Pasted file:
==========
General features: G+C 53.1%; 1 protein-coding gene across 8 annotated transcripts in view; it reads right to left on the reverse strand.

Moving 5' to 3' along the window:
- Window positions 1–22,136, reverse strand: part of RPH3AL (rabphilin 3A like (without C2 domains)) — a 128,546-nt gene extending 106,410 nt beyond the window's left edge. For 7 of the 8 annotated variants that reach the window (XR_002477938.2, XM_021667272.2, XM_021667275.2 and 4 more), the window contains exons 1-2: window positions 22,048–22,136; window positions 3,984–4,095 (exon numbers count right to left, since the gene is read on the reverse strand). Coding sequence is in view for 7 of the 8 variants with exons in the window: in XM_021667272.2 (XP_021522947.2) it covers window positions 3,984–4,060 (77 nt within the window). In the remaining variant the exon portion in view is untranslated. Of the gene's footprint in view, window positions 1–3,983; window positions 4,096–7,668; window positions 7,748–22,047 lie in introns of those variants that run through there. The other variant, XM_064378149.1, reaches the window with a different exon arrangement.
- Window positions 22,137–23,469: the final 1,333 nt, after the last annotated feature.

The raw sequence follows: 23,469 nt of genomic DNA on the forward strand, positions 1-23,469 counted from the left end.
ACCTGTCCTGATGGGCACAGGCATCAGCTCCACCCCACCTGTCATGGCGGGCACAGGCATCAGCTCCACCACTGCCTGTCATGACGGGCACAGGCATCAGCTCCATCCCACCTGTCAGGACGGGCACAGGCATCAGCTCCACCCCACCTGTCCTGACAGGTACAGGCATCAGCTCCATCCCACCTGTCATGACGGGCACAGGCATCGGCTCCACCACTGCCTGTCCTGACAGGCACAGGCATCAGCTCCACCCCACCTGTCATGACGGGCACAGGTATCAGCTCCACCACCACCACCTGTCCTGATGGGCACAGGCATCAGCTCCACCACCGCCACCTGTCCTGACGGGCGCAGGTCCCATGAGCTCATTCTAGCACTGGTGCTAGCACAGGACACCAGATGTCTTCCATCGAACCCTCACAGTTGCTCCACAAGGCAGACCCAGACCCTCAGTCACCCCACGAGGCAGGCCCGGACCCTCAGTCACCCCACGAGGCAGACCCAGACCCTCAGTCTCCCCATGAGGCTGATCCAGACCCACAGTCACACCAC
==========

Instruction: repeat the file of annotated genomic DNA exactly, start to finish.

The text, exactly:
General features: G+C 53.1%; 1 protein-coding gene across 8 annotated transcripts in view; it reads right to left on the reverse strand.

Moving 5' to 3' along the window:
- Window positions 1–22,136, reverse strand: part of RPH3AL (rabphilin 3A like (without C2 domains)) — a 128,546-nt gene extending 106,410 nt beyond the window's left edge. For 7 of the 8 annotated variants that reach the window (XR_002477938.2, XM_021667272.2, XM_021667275.2 and 4 more), the window contains exons 1-2: window positions 22,048–22,136; window positions 3,984–4,095 (exon numbers count right to left, since the gene is read on the reverse strand). Coding sequence is in view for 7 of the 8 variants with exons in the window: in XM_021667272.2 (XP_021522947.2) it covers window positions 3,984–4,060 (77 nt within the window). In the remaining variant the exon portion in view is untranslated. Of the gene's footprint in view, window positions 1–3,983; window positions 4,096–7,668; window positions 7,748–22,047 lie in introns of those variants that run through there. The other variant, XM_064378149.1, reaches the window with a different exon arrangement.
- Window positions 22,137–23,469: the final 1,333 nt, after the last annotated feature.

The raw sequence follows: 23,469 nt of genomic DNA on the forward strand, positions 1-23,469 counted from the left end.
ACCTGTCCTGATGGGCACAGGCATCAGCTCCACCCCACCTGTCATGGCGGGCACAGGCATCAGCTCCACCACTGCCTGTCATGACGGGCACAGGCATCAGCTCCATCCCACCTGTCAGGACGGGCACAGGCATCAGCTCCACCCCACCTGTCCTGACAGGTACAGGCATCAGCTCCATCCCACCTGTCATGACGGGCACAGGCATCGGCTCCACCACTGCCTGTCCTGACAGGCACAGGCATCAGCTCCACCCCACCTGTCATGACGGGCACAGGTATCAGCTCCACCACCACCACCTGTCCTGATGGGCACAGGCATCAGCTCCACCACCGCCACCTGTCCTGACGGGCGCAGGTCCCATGAGCTCATTCTAGCACTGGTGCTAGCACAGGACACCAGATGTCTTCCATCGAACCCTCACAGTTGCTCCACAAGGCAGACCCAGACCCTCAGTCACCCCACGAGGCAGGCCCGGACCCTCAGTCACCCCACGAGGCAGACCCAGACCCTCAGTCTCCCCATGAGGCTGATCCAGACCCACAGTCACACCAC